Sunday, September 14, 2008

Puppy Mills Breed Misery

When I was younger, my family would browse the pet store in the mall while killing time for a movie. We'd look at the cute baby animals, never once wondering where they came from. Never considering that they were viewed not as precious creatures but as inventory.

Puppies -- and kittens, although I've never seen a story about it -- come from mills, facilities that churn out puppies for profit, selling them to pet stores or directly to average people.

In late August 55 dogs were seized in a raid on a puppy mill in Central Illinois.

"They were in deplorable conditions," said Dr. Kathleen McManamon, Douglas County's animal control administrator.

"Most of the adults had sores on their feet from being in wire cages, they had swollen feet, reddened skin and they were urine- and feces-soaked."
Somehow, though, no charges were filed against the owner, due to a lack of evidence. Yet it doesn't appear that he will get the dogs back. Seems shady to me.

The Decatur Herald & Review has published a wonderful story about the future of the dogs and about puppy-mill dogs in general. (Also check out the video on that page.)

"Before you see the dogs, you smell the dogs," [said Carolyn Warnhoff, a volunteer with a Westie rescue.] "Once you smell true puppy mill dogs, you never forget that smell. There's just no describing; it's a mixture of fecal, urine, birth, death. It's a smell you'll never forget."
Holly Crotty, who I know through volunteering with Cairn Rescue USA, said that a key to helping puppy mill dogs is to have patience with them.

"I love mill dogs," she said. "I think when they warm up, they are the most affectionate, loving dogs who feel like they appreciate their second chance at life."

But that doesn't happen right away, she said. It can take days, weeks or months. Lenny, a former mill dog Crotty fostered for nine months, was adopted and returned twice. He hid upstairs for almost the first three months with her.

"The first person who adopted him returned him because they said he wasn't a dog because all he would do was hide in the bedroom," she said.
I've fostered three puppy-mill dogs -- Straggles, Wags and Cookie -- and by far Straggles had the most to overcome, as she was the most timid. Because these dogs live in cages their entire lives, they don't even know what grass is or what toys are. Each day, though, she'd become more trusting and more confident. I enjoyed coming home from work each evening to see what she'd learned that day. I can only assume my dog, Poncho, had helped her a bit while I was away.

The following excerpts from my Foster Dog Log illustrate the condition puppy-mill dogs are initially in and how, despite their horrific experiences, they learn to trust and be loved. The first is from the first full day I had Straggles.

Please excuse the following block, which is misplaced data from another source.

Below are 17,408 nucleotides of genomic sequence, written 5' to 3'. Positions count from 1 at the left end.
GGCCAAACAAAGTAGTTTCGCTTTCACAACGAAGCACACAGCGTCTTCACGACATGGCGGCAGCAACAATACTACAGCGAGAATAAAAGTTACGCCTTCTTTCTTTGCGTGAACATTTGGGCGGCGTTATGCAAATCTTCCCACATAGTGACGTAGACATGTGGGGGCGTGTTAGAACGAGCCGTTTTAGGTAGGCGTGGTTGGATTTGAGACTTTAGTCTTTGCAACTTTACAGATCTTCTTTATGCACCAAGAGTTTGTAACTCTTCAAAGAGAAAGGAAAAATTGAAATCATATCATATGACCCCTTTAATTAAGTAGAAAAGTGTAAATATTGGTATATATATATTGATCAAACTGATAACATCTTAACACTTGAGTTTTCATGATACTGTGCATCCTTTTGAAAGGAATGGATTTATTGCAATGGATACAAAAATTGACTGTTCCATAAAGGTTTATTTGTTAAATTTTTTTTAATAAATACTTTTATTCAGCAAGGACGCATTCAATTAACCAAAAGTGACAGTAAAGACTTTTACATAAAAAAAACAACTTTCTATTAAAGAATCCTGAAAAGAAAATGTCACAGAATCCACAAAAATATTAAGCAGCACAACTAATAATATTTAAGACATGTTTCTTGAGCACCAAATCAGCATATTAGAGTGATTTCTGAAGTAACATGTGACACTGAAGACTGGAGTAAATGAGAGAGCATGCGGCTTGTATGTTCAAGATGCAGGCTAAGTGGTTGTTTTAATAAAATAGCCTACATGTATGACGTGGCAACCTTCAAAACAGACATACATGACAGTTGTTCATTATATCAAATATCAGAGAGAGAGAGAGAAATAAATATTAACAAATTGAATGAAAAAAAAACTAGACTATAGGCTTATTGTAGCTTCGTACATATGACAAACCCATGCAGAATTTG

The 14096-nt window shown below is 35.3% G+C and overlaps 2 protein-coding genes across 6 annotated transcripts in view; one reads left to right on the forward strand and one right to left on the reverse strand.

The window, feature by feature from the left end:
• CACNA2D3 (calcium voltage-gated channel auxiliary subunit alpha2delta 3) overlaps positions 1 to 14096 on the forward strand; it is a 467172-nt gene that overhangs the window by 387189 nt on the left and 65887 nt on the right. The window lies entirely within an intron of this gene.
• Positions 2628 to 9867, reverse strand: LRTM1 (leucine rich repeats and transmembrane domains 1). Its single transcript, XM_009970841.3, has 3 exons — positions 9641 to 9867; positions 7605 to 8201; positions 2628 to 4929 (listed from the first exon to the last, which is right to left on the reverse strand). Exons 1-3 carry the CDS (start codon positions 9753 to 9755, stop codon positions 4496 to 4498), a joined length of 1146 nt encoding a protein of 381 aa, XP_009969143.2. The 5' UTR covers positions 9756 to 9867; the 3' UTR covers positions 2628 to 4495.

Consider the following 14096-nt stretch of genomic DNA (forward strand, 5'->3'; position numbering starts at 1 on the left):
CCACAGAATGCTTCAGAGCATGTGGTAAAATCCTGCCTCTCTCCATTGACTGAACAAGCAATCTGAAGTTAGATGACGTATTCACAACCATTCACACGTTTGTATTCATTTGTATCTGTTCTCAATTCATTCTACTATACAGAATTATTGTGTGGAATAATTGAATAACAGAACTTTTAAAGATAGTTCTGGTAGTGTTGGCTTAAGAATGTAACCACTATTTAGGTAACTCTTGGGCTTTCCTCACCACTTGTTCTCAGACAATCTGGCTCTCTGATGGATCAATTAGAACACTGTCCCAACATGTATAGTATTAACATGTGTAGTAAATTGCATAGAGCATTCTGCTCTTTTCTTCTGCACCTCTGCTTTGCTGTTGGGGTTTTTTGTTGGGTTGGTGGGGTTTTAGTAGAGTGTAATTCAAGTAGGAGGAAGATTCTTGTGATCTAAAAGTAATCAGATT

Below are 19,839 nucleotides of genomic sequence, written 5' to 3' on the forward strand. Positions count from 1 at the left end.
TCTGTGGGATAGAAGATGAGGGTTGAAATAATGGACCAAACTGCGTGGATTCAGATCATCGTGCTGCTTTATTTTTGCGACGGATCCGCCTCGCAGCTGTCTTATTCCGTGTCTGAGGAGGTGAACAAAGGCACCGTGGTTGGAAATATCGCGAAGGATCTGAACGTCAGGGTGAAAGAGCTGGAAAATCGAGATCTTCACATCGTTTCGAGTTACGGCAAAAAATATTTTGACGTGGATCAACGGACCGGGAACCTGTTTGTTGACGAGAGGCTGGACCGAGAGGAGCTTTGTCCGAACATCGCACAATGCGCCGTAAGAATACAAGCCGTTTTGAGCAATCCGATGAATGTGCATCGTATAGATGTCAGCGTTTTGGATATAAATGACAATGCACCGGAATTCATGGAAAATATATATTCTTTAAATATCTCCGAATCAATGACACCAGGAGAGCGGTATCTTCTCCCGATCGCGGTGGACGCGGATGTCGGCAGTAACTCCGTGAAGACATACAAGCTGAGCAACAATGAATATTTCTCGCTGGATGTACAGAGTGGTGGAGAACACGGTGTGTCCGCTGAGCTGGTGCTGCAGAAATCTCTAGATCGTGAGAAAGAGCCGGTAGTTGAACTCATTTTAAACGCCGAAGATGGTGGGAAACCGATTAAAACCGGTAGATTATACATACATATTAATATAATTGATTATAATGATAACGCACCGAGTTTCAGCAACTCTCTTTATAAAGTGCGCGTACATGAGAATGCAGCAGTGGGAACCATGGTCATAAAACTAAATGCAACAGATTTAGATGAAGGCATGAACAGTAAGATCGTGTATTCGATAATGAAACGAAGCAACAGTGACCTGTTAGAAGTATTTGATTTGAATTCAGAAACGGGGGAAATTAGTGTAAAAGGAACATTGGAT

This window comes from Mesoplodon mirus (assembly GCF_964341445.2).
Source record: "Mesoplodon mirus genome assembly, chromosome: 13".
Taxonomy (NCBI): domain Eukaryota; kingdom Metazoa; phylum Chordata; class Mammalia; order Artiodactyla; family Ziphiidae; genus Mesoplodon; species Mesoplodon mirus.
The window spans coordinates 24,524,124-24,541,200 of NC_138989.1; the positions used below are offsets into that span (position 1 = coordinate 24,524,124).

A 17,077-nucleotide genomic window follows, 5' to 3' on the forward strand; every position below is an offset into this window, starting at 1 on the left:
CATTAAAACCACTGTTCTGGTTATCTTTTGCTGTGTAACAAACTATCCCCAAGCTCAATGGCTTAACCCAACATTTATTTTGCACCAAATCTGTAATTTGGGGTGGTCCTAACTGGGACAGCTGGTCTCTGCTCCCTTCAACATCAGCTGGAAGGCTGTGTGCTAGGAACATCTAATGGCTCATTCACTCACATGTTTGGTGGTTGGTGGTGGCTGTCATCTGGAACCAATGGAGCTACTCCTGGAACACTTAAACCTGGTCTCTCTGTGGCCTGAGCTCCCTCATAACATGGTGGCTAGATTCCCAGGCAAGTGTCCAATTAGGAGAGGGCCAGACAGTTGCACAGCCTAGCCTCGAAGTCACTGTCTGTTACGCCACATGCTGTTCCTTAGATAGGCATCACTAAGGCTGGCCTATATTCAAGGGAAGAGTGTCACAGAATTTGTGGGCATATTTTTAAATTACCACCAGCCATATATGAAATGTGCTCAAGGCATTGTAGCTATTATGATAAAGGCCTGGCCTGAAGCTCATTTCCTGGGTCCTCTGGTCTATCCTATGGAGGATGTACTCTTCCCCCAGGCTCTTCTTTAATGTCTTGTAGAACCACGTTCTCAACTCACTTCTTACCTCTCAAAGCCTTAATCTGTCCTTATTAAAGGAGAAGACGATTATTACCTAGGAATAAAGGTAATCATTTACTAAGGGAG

She won't hold her tail up, but she wagged it for the first time -- it was down and wagging -- when I was getting her and Poncho ready to go outside this morning. And she wagged it again this afternoon. I think she wags hers because she sees Poncho's. ... She also took a few steps from the blacktop driveway into the grass in my front yard. I'm glad I have Poncho because he unknowingly shows her how to do things and shows her that it's ok.
Day 3:

After work I walked Poncho and Straggles on separate leashes, and Straggles actually walked on the sidewalk. She was slow and would stop and look around, but we made it down the block and back. I was so proud of her.
Day 4, after reading about a protest planned at an area pet store:

But you know what I'd REALLY like to do? Bring her to the protest. She's a puppy-mill breeder. Or was until recently. The poor thing is scared out of her mind and doesn't know much of anything about how to be a dog. She's learning to walk on a leash; she only ventured into the grass once. She has yet to potty outside. She loves my dog but is scared of me.

And physically she's a mess. Much of her fur is gone, and her nipples are huge. It infuriates me that puppy mills exist, but all that most of the public sees are cute little puppies in pet stores. They don't see the mothers of those dogs.

So I think it'd be great to bring a mother to a pet store, so customers can see how things really are. But it wouldn't be good for her to be in that situation right now.
Day 9:

I saw the most wonderful thing today. My neighbor, Ashley, recently got a puppy and he came out while I was walking Poncho and Straggles, so we stopped to see him. Poncho couldn't care less about the little dude, Rocky, but Straggles actually played with him! She was lying on her tummy and swatting at him, and her tail was wagging, and she'd Army-crawl to get closer to him. And he climbed on her back a couple of times, and she didn't mind at all. And they were play-biting and everything. She looked like a much younger dog. I couldn't believe it! She even knew how hard to bite so she wouldn't hurt him. It was the most fantastic thing!
Day 15:

When Poncho and I come down and get Straggles in the morning, she's all happy. Her tail wags so much that her butt wiggles back and forth.
Ten days after that entry Straggles went to her forever home with a nice couple from Chicago and their young dog, Monty.

With millions of dogs euthanized in this country each year simply because they don't have homes, please don't support puppy mills and pet stores. Please adopt a dog from an animal shelter or from a rescue organization. Petfinder is a great source for finding pets, and if you need further help, please feel free to contact me.

(Photo is of Straggles on Day 5.)



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